Pierrette

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Kessinger Publishing, Jun 1, 2004 - Fiction - 132 pages
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When there is an old maid in a house, watch-dogs are unnecessary; not the slightest event can occur that she does not see and comment upon and pursue to its utmost consequences. The foregoing trifling circumstance was therefore destined to give rise to grave suppositions, and to open the way for one of those obscure dramas which take place in families, and are none the less terrible because they are secret, --if, indeed, we may apply the word "drama" to such domestic occurrences.

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About the author (2004)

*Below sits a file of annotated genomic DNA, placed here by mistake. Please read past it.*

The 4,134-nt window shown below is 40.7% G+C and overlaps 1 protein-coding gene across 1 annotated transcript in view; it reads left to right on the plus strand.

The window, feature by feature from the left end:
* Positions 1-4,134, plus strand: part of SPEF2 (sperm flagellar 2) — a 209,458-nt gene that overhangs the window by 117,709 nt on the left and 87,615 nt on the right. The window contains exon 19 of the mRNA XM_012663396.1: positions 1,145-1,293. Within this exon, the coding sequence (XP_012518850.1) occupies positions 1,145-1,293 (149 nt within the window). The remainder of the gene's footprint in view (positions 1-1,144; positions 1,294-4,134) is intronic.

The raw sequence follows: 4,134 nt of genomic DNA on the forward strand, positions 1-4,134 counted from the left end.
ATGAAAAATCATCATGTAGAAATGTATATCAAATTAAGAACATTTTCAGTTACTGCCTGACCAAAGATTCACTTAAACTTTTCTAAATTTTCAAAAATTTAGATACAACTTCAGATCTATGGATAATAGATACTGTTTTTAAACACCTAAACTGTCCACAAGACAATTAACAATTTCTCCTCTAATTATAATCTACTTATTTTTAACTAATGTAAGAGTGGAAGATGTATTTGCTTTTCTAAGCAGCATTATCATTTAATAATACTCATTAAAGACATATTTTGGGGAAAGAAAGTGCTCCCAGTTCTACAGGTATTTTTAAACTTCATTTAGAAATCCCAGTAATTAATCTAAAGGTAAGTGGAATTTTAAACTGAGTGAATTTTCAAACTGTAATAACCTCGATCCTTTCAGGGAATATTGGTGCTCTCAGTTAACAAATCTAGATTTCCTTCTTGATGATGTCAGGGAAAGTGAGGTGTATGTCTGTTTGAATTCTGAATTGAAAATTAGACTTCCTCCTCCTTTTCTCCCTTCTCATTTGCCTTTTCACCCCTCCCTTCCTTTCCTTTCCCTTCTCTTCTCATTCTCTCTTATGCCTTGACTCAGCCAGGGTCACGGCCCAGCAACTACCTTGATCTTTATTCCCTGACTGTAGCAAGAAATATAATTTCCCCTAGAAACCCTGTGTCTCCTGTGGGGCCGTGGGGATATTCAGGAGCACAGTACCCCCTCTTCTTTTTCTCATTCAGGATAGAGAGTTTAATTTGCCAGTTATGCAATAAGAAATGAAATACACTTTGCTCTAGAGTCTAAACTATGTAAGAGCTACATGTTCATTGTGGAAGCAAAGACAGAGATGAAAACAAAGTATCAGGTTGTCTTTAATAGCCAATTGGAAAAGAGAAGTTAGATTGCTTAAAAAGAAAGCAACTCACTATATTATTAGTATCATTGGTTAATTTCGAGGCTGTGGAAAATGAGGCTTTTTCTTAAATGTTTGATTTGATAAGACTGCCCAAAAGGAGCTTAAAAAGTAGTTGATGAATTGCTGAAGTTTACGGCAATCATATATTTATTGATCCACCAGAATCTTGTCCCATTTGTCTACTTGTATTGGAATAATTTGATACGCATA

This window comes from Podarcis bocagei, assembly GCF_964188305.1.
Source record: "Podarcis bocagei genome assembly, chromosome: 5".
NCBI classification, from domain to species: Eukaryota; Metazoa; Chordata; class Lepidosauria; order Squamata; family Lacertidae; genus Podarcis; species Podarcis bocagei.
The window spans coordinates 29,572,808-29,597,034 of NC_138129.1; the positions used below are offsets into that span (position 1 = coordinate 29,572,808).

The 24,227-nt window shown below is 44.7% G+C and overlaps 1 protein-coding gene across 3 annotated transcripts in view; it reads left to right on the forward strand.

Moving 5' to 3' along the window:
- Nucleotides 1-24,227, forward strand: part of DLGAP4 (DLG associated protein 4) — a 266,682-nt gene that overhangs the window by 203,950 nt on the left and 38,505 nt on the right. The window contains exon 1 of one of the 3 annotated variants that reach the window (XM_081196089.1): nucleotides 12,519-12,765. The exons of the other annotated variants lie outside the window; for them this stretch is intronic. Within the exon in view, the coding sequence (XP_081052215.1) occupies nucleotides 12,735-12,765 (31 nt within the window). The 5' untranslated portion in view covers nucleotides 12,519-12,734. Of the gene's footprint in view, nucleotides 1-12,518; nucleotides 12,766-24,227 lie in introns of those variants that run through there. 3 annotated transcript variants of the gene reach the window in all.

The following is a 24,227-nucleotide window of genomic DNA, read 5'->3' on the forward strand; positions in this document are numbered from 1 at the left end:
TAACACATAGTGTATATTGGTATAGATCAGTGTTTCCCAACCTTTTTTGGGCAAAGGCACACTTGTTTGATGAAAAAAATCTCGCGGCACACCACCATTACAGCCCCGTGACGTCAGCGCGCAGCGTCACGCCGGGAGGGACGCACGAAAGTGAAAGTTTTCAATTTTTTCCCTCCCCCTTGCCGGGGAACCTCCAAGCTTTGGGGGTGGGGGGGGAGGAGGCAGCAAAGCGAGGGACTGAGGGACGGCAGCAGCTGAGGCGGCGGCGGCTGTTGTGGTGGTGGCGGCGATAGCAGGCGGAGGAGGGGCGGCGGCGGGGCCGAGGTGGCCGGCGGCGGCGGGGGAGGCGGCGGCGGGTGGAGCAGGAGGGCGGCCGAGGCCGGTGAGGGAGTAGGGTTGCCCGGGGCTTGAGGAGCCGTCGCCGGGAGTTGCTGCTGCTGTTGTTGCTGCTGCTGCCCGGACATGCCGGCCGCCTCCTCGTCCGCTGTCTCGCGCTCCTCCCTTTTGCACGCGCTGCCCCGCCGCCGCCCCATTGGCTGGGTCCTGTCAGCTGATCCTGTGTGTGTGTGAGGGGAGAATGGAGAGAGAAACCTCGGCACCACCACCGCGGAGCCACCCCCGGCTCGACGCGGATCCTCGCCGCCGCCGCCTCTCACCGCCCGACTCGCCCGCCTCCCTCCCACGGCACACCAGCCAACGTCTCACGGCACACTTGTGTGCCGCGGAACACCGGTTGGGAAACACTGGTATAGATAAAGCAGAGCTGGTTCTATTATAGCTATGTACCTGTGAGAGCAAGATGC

Born on May 20, 1799, Honore de Balzac is considered one of the greatest French writers of all time. Balzac studied in Paris and worked as a law clerk while pursuing an unsuccessful career as an author. He soon accumulated enormous debts that haunted him most of his life. A prolific writer, Balzac would often write for 14 to-16 hours at a time. His writing is marked by realistic portrayals of ordinary, but exaggerated characters and intricate detail. In 1834, Balzac began organizing his works into a collection called The Human Comedy, an attempt to group his novels to present a complete social history of France. Characters in this project reappeared throughout various volumes, which ultimately consisted of approximately 90 works. Some of his works include Cesar Birotteau, Le Cousin Pons, Seraphita, and Le Cousine Bette. Balzac wed his lifelong love, Eveline Hanska in March 1850 although he was gravely ill at the time. Balzac died in August of that year.

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